Experts claim the phenomenon of medical tourism is comparable to how competition changed the U.S. auto industry.
“More people are engaging in medical tourism because of rising health care prices in the United States,” said Greg Scandlen, director of Consumers for Health Care Choices at The Heartland Institute. “As more and more people have out-of-pocket responsibility, they’re looking around for the best deal, and out-of-country services are an incredibly good deal if you’re willing to travel,” Scandlen said.
The rise in medical tourism is cause for alarm among some domestic health care providers, and it will end up forcing them to improve their services. “I’d compare this to the introduction of Volkswagens and Toyotas, what that did to American automotive manufacturers,” Scandlen said. “It’s showing another way of doing business that the automakers in the United States were just too indifferent to adopt, so competition had to come from somewhere. It came from overseas.”
“The American hospital model simply isn’t working well anymore, so patients will find someplace else,” Scandlen continued. “Competition will assert itself, like it or not. If American hospitals don’t relearn how to run their businesses based on some of the ideas that are coming from overseas, they will go the way of the automakers.”
American health care providers are especially concerned because much of their most-lucrative business is going overseas. The amount of profitability being exported far exceeds the number of people going abroad.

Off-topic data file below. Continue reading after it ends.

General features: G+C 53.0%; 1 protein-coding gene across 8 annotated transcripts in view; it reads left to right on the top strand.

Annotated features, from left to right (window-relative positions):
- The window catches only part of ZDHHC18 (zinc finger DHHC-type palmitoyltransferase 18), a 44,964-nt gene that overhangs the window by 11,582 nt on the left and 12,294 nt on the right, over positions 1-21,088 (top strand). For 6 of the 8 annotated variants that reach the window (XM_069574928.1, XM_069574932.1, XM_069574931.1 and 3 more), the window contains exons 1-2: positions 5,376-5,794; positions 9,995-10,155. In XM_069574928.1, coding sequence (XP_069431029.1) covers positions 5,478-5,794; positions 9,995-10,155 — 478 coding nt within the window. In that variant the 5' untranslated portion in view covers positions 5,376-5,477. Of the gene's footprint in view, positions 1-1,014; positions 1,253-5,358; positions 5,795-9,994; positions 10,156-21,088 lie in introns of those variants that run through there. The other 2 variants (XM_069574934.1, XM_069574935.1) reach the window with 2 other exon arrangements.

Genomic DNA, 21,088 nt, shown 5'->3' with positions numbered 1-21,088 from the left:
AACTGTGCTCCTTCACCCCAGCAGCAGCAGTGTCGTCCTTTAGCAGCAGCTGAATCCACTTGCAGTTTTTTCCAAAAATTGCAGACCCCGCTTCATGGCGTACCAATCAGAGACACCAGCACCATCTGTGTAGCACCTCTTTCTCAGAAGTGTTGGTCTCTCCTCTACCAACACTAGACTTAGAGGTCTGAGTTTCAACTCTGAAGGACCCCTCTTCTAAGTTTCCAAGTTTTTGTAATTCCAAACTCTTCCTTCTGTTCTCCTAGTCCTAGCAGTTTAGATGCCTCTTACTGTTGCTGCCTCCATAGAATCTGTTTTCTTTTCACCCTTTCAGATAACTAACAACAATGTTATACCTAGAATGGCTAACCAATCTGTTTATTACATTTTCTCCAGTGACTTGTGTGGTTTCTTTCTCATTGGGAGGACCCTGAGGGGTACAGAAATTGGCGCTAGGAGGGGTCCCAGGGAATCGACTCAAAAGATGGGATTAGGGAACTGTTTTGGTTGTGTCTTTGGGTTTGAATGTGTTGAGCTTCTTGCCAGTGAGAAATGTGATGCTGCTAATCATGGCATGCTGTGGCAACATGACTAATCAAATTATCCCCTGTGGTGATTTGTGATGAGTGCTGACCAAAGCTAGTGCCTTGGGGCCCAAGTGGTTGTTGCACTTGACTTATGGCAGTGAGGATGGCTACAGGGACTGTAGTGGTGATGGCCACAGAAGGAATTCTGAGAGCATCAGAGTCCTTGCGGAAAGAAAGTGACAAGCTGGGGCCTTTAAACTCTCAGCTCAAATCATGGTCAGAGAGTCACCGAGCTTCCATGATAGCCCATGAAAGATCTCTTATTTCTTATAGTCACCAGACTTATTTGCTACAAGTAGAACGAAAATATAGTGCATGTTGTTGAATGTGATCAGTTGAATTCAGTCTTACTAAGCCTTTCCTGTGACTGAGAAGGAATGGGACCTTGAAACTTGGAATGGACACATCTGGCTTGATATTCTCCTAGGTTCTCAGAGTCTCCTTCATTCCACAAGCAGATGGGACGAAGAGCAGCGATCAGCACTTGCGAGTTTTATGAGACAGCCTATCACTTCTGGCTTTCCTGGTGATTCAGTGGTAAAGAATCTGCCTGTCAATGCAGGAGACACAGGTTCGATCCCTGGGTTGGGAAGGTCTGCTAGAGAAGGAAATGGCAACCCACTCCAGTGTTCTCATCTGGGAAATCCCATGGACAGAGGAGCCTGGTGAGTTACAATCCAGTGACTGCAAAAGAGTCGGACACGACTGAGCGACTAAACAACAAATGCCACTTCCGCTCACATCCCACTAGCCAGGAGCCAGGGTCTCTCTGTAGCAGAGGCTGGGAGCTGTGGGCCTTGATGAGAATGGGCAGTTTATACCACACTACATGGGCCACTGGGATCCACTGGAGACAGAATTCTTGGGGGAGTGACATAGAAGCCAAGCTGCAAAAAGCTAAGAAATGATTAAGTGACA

John R. Graham, director of health care policy at the Pacific Research Institute, agreed. “Medical tourism is a great opportunity to reduce U.S. health spending and allow more Americans to get high-quality care abroad,” he noted.
“U.S. hospitals have very high cost structures,” said Graham, “largely caused by government regulation that inhibits competition and specialization, requiring general hospitals to be all things to all people. In the long run, as their ‘profitable’ operations disappear overseas, American hospitals will face a crisis that will require policymakers to rethink how they organize the health care safety net.”
“Quality and patient protections vary widely in other countries, just like they do within the United States,” said Michael Cannon, a senior fellow at the Cato Institute. “What we don’t get in the United States is price competition, but that can’t last forever, particularly with foreign providers offering comparable quality at a lower cost.”
“Medical tourism can only grow,” Cannon added. “And that’s a good thing.”